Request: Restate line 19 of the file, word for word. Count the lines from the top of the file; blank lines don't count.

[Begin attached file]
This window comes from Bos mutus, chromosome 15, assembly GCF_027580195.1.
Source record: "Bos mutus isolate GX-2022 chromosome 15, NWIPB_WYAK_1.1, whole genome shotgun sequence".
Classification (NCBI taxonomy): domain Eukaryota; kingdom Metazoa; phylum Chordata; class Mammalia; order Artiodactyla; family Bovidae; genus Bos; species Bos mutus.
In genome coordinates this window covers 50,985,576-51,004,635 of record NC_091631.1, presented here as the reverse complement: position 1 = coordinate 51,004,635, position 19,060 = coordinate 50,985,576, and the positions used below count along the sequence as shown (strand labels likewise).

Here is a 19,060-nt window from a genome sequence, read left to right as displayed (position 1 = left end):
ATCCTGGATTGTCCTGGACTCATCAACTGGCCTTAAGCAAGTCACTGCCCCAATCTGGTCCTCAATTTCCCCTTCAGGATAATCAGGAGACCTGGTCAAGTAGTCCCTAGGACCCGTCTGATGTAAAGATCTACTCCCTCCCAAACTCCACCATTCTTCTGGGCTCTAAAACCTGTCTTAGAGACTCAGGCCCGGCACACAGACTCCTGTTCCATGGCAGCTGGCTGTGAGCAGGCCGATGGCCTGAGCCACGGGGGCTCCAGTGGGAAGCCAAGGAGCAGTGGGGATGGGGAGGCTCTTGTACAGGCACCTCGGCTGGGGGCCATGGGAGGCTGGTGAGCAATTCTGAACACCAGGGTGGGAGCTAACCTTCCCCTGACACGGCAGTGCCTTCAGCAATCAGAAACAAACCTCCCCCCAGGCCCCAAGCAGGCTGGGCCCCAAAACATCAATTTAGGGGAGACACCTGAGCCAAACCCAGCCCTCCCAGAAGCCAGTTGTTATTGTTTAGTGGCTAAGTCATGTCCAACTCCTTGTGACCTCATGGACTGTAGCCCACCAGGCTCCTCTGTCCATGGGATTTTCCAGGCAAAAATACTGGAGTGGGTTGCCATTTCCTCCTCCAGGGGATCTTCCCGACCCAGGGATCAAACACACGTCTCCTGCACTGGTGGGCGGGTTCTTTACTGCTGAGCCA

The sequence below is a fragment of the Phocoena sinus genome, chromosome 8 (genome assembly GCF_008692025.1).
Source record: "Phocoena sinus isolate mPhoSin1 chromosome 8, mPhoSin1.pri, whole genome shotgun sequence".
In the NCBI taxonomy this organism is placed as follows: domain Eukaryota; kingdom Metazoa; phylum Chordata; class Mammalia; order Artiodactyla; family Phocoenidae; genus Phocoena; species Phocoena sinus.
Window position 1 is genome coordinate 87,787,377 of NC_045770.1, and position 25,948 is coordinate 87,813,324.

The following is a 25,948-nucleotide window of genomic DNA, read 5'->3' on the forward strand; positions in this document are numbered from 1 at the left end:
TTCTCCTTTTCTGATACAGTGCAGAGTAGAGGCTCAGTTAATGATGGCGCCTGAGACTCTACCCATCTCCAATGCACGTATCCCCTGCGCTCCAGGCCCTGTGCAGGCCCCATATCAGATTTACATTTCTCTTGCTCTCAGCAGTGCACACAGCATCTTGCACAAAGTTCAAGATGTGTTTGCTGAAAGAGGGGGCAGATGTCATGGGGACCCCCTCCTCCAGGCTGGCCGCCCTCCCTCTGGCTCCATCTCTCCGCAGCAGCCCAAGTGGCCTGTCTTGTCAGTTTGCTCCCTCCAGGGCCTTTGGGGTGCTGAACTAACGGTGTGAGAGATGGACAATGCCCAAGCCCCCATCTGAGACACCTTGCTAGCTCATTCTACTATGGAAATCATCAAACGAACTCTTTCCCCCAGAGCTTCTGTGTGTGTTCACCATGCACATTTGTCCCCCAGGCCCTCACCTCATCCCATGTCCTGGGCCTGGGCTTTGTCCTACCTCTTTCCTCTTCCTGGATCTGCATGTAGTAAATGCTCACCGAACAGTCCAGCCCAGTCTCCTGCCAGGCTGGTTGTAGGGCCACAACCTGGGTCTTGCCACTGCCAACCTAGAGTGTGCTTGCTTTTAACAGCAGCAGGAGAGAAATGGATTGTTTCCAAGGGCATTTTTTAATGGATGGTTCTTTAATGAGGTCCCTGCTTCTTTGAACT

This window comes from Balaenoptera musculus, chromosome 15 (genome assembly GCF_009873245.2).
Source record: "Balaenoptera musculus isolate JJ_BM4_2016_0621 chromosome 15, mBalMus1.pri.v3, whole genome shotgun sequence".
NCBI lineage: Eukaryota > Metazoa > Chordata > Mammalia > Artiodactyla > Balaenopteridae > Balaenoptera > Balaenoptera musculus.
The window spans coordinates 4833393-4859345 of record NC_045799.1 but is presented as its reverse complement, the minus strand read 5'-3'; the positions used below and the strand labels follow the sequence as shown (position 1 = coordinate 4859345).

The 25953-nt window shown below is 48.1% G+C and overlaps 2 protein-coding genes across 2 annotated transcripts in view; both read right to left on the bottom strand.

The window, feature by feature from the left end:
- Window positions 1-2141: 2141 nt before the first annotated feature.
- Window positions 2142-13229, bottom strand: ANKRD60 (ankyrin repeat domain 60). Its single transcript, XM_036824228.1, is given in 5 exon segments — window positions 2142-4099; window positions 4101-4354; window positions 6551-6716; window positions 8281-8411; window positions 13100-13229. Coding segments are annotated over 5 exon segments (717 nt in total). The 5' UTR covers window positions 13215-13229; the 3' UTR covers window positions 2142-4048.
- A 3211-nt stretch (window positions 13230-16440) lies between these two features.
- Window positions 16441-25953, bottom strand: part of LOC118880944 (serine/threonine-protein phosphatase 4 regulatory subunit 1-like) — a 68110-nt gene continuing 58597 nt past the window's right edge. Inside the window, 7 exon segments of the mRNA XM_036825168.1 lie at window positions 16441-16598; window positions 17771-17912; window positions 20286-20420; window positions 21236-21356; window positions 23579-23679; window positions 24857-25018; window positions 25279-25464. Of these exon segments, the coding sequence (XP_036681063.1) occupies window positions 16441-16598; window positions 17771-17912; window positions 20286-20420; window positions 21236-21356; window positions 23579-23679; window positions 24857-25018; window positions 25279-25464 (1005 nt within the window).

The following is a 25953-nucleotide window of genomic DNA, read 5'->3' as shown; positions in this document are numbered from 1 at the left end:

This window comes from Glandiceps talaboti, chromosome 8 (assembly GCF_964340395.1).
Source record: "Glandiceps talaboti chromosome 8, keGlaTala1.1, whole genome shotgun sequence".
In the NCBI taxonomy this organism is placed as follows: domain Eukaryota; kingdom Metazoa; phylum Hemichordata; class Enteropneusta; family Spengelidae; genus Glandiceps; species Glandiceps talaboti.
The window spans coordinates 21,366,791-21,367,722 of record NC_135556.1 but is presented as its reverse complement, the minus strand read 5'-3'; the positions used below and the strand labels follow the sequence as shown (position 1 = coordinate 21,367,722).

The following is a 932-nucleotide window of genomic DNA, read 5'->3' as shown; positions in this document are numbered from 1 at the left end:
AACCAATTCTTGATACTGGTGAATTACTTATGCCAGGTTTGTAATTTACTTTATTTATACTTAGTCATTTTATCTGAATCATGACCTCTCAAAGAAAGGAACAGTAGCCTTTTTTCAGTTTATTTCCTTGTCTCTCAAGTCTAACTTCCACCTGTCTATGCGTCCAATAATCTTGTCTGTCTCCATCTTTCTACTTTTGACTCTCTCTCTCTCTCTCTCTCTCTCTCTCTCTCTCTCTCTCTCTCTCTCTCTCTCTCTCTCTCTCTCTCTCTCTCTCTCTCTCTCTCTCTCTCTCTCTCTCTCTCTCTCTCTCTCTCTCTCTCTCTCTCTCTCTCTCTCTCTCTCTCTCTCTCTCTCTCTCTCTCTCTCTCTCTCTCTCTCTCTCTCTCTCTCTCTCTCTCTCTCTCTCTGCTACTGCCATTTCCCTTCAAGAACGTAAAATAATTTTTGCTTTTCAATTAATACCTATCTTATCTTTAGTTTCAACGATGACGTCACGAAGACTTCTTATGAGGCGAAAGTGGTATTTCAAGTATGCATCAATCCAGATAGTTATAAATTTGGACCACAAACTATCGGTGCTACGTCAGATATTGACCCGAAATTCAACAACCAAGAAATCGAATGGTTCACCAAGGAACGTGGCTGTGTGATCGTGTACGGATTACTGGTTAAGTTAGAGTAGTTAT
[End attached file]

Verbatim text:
- Window positions 1-2141: 2141 nt before the first annotated feature.